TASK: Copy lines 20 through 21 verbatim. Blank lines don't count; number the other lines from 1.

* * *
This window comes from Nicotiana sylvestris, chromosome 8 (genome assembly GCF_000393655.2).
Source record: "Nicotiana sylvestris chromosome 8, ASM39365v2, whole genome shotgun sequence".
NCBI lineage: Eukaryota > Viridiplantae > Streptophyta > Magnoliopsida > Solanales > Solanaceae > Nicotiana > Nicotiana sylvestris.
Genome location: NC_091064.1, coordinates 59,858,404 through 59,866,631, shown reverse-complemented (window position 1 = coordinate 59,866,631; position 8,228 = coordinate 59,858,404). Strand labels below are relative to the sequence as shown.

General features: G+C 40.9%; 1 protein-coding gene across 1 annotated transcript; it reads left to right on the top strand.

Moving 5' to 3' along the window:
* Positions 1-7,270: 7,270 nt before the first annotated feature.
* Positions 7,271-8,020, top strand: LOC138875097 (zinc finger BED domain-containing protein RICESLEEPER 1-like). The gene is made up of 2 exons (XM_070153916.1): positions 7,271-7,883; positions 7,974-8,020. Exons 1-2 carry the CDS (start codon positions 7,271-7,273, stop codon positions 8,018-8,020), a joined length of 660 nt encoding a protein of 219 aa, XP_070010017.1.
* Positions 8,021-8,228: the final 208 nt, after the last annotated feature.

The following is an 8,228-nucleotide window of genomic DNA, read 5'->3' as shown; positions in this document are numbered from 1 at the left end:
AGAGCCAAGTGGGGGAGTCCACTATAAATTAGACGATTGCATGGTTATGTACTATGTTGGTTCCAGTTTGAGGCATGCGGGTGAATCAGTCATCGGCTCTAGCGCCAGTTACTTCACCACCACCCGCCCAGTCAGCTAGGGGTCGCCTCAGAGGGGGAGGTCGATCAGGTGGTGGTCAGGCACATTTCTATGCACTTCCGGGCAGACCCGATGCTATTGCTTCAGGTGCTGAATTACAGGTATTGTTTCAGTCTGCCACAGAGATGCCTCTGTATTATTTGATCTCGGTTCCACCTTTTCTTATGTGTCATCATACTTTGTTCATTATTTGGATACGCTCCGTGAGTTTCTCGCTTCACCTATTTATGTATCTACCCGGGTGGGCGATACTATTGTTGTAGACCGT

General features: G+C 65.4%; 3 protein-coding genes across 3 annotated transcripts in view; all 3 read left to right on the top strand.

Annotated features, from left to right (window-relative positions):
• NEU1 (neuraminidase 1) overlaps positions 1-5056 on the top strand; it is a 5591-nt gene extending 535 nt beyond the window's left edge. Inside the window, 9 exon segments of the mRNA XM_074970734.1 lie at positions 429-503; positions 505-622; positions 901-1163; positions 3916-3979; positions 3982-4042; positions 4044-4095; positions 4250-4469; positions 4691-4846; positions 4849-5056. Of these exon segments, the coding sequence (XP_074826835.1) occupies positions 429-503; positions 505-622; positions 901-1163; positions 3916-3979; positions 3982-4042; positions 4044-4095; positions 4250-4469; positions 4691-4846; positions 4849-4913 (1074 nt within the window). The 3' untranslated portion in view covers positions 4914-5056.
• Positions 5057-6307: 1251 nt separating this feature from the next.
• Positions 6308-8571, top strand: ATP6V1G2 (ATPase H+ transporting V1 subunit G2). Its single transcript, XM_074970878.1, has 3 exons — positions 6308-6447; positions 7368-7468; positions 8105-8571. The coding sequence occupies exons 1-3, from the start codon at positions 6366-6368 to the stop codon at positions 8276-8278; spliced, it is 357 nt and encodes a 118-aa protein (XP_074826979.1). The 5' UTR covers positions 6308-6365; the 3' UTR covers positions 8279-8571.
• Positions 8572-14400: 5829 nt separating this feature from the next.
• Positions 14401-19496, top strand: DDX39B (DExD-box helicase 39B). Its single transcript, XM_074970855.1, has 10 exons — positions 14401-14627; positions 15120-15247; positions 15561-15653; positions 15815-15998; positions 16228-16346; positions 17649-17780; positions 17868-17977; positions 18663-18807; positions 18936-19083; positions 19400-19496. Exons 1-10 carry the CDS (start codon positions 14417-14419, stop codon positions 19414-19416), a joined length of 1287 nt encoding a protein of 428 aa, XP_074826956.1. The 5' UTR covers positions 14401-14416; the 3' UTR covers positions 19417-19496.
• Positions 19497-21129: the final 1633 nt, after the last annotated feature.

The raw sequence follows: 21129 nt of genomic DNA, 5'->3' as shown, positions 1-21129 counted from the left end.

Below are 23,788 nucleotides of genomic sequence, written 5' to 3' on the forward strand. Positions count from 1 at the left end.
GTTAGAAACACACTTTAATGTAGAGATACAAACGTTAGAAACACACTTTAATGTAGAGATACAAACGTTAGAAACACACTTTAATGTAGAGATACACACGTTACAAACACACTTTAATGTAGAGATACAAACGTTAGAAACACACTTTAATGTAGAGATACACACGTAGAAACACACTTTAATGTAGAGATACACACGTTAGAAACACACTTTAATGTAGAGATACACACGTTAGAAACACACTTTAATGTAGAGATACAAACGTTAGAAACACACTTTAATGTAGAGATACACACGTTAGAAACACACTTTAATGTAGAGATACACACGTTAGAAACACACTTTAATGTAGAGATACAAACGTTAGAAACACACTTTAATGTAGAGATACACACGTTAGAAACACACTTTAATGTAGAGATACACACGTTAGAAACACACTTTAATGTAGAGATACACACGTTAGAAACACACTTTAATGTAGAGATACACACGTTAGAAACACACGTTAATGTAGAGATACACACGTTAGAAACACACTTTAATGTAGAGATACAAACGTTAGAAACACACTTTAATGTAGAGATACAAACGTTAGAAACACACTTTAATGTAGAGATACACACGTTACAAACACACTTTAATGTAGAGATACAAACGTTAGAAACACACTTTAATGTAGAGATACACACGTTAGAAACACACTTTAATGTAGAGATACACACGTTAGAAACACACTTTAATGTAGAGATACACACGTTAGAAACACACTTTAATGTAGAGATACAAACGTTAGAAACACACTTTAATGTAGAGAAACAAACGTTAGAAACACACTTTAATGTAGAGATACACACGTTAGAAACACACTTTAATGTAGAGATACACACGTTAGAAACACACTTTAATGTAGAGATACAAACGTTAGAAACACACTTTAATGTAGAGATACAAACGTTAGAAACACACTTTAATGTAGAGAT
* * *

The raw sequence follows: 21129 nt of genomic DNA, 5'->3' as shown, positions 1-21129 counted from the left end.

Below are 23,788 nucleotides of genomic sequence, written 5' to 3' on the forward strand. Positions count from 1 at the left end.